By Maria Dieter, Communications Assistant, PSI “Why do our condoms sound like vuvuzelas?” In 2014, that’s what South Africans were asking when their government-issued condoms weren’t making the grade. And how can condoms prevent HIV if no one wants to use them? Let’s flash back to September 2016, when comedian Trevor Noah explained how the South AfricanRead More ›
The article below original appeared on The Life You Can Save’s blog. The Life You Can Save‘s mission is to improve the lives of people living in extreme poverty and to promote the concept of effective giving. The Life You Can Save believes that everyone should live free from preventable diseases such as malaria orRead More ›
By Marshall Stowell, VP External Relations and Communications, PSI For almost 50 years, PSI has empowered women in the developing world to take control of their reproductive and sexual health, choosing when and if to start a family and how many children to have. In 2015, we helped nearly 4 million women avoid unintended pregnancy.Read More ›
By Taylor Vaught, Learning Advisor, Adolescents 360, PSI At PSI, we couldn’t be more enthusiastic about putting girls at the heart of our work. Melinda Gates is too, and we’re grateful to her for giving a shout out to one of our projects, Adolescents 360, in her recent article on Medium about why she’s excitedRead More ›
In PSI’s latest issue of Pulse, our digital quarterly report, we explore how smart innovation is feeding the pipeline for tomorrow’s health interventions around the globe — from teen centered programs actually created by teens to new ways to collect and analyze critical data to inform smarter decisions. Here’s a preview: How do you reach 10-24Read More ›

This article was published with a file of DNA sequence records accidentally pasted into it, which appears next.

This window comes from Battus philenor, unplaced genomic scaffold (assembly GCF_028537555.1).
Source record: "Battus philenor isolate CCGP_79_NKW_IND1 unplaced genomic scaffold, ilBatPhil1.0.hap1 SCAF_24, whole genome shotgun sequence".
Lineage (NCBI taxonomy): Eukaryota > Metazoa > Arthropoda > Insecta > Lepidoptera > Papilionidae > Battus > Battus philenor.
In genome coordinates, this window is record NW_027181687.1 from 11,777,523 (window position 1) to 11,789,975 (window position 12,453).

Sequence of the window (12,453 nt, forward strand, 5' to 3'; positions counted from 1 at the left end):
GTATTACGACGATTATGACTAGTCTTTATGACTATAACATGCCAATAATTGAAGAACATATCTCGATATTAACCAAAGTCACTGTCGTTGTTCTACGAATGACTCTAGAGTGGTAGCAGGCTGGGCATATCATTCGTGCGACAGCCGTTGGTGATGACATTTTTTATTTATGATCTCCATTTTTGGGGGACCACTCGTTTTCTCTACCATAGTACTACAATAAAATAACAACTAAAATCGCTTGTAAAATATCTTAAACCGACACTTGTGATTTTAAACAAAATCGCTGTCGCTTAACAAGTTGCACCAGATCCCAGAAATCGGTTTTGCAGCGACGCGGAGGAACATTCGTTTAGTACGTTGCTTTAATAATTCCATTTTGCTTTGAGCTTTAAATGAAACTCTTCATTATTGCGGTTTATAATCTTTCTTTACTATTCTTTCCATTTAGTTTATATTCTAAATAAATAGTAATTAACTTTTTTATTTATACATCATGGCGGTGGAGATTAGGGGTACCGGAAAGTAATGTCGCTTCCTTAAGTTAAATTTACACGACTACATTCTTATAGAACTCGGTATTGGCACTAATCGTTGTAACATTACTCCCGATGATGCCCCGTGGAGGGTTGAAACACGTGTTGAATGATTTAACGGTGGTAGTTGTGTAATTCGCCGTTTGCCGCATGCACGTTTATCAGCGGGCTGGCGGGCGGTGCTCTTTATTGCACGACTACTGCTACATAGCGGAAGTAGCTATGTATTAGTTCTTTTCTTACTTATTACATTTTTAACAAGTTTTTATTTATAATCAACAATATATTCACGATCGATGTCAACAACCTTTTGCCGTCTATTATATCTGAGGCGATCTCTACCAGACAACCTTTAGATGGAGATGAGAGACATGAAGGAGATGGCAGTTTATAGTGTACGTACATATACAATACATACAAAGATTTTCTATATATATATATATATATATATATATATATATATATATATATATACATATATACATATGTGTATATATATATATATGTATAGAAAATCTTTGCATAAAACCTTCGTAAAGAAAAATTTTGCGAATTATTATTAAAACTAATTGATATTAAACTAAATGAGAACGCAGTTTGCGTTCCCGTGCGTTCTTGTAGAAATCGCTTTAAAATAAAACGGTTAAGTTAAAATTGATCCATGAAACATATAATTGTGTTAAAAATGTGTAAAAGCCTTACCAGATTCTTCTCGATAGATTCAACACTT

How contraceptives—especially long-acting reversible contraceptives (LARCs)—can improve the health and wellbeing of young women is a topic that presents tough questions. With USAID’s support, PSI, FHI360, Pathfinder and its Evidence2Action Project, and Marie Stopes International recently held a symposium to tackle those questions head on, and chart a course forward to improve the sexual andRead More ›
Video by David Rochkind, shared with permission from CARE CARE recently brought a congressional delegation to Cambodia to highlight the great strides and continued obstacles in ensuring the health of mothers in developing countries. The group, which included Rep. Kay Granger (R-TX-12), Rep. Mike Quigley, (D-IL-05), Rep. Ander Crenshaw (R-FL-04), and Former Assistant to PresidentRead More ›
How PSI reinforces positive reproductive health messaging through branding, edutainment
By Jennifer James In Tanzania, orange has increasingly become the recognized color of family planning and reproductive health services. Population Services International’s orange Familia brand is quite common in most regions of this coastal country of 49 million. PSI, a global non-profit organization dedicated to improving the health of people in the developing world, hasRead More ›
Five surprises from a day with PSI
Editor’s note: Earlier this year, PSI held a contest for an all-expense paid trip to Washington to spend a day with staff and field experts, learning about the organization’s work and its approaches to solving some of the world’s most health pressing problems. by Jennifer Iacovelli Barbour I recently had the honor of visiting aRead More ›
US Secretary of State couldn’t make it to Addis Ababa for the International Family Planning Conference, but he did send along this recorded message. Watch him here and read what he said below:
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Good afternoon. I’d like to welcome the thousands of you from governments around the world, NGOs, public and private organizations, and elsewhere, who are taking part in the third biennial International Family Planning Conference. I’m really sorry that I couldn’t be with you in person in Addis Ababa, but I want to tell you that, as both the U.S. Secretary of State and the father of two extraordinary young women, I am exceedingly grateful for your hard work and dedication to this cause. Millions of women, men, and children have better lives today thanks to the work that many of you have done for decades.
In 1994, when I was a U.S. Senator, I attended the historic International Conference on Population and Development. What was clear back then is still clear today: that challenges like reproductive health care and family planning are bigger than the political boxes that some try to force them into. These are basic human necessities that hundreds of millions of women are forced to go without. For some, it’s because they can’t afford or don’t have access to these services. For others, it’s because their husbands or their communities simply don’t support their use.